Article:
It was a dinosaur about the length of a crow and the weight of a bunny. But this modest plant-eater that lived about 108 million years ago in southern Montana foreshadowed the monstrous horned dinosaurs that trod North America millions of years later.
Scientists on Wednesday announced the discovery of the fossil of the oldest known horned dinosaur species from North America, a creature called Aquilops americanus that was a close cousin to similar dinosaurs from Asia.
The horned dinosaur lineage, called ceratopsians, arose in Asia but reached its apex in North America with the likes of Triceratops, a 30-foot-long (nine meters), six-ton beast with lengthy, sharp horns over its eyes, another over its nose and a bony shield above its neck.
Aquilops lived about 40 million years before Triceratops and nearly 20 million years before Zuniceratops, the next oldest ceratopsian identified from North America.
“Aquilops is known from a skull and lower jaws, which allow us to nail down its position in the dinosaur family tree pretty precisely,” said paleontologist Andrew Farke of the Raymond M. Alf Museum of Paleontology in Claremont, California, who led the study published in the scientific journal PLOS ONE.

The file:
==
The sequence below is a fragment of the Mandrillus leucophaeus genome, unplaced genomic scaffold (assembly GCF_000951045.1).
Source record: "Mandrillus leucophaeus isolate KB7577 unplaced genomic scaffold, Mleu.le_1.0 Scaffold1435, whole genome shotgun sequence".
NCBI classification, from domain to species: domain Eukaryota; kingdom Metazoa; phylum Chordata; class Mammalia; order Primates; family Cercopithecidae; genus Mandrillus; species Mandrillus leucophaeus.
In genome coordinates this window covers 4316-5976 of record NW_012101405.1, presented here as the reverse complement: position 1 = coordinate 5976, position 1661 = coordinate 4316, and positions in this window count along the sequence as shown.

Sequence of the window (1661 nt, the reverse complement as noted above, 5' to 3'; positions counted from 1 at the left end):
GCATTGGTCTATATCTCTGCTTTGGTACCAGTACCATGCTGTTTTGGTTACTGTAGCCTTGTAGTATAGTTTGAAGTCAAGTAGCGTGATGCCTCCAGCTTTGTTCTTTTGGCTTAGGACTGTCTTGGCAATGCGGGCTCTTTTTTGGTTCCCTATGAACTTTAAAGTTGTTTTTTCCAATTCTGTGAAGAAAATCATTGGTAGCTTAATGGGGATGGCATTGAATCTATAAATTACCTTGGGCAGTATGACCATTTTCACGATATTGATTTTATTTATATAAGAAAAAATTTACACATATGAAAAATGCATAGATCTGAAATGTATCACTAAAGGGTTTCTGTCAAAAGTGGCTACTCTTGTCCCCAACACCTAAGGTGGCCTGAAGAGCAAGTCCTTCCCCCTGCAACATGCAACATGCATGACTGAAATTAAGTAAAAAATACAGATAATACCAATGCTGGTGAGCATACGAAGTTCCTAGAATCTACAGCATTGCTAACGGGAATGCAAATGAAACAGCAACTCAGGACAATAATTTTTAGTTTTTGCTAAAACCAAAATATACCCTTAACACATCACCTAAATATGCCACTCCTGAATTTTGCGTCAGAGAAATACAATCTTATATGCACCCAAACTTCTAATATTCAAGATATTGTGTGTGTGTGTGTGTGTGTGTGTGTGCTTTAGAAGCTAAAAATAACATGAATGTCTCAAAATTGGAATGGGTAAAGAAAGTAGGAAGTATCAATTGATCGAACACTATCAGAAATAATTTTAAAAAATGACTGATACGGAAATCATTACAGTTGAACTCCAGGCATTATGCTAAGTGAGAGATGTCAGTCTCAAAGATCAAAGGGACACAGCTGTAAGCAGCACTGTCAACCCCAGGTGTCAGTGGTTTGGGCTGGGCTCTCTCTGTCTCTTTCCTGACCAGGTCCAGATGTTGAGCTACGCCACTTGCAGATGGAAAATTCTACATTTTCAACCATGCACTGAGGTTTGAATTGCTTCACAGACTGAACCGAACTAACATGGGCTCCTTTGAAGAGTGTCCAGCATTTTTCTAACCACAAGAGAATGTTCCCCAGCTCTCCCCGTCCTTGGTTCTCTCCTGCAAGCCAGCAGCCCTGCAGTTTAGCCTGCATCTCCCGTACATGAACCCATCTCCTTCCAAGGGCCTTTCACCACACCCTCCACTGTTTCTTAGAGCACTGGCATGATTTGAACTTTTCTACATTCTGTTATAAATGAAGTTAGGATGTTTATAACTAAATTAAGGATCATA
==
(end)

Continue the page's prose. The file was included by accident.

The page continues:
“Most importantly, Aquilops is far more closely related to horned dinosaurs from Asia than it is to horned dinosaurs from North America such as Triceratops. This shows that horned dinosaurs probably migrated into North America from Asia at least two different times, maybe even more,” Farke added.
Aquilops is estimated at about two feet (60 cm) long and 2.5 pounds (1.1 kg), with a skull 3.3 inches (8.4 cm) long.
Like later horned dinosaurs, it possessed a sharp beak used to snip off the plants it munched. Unlike later ceratopsians, it was probably bipedal and did not have horns on its face. It did have a set of spikes on its cheeks.
“Aquilops is part of a building body of evidence that shows Asian dinosaurs, and early mammals, showing up in North America during the Early Cretaceous Period, between 110 and 105 million years ago,” added Farke, who said early members of Tyrannosaurus Rex's lineage also had Asian origins.
Horned dinosaurs were remarkably successful in terms of species diversity and abundance, said University of Oklahoma paleontologist Richard Cifelli, another of the researchers.
“By virtue of their slicing-style jaw movement and blade-like tooth series, they appear to have been well adapted to plant eating,” Cifelli added.
Aquilops americanus means “Eagle Face from the Americas.”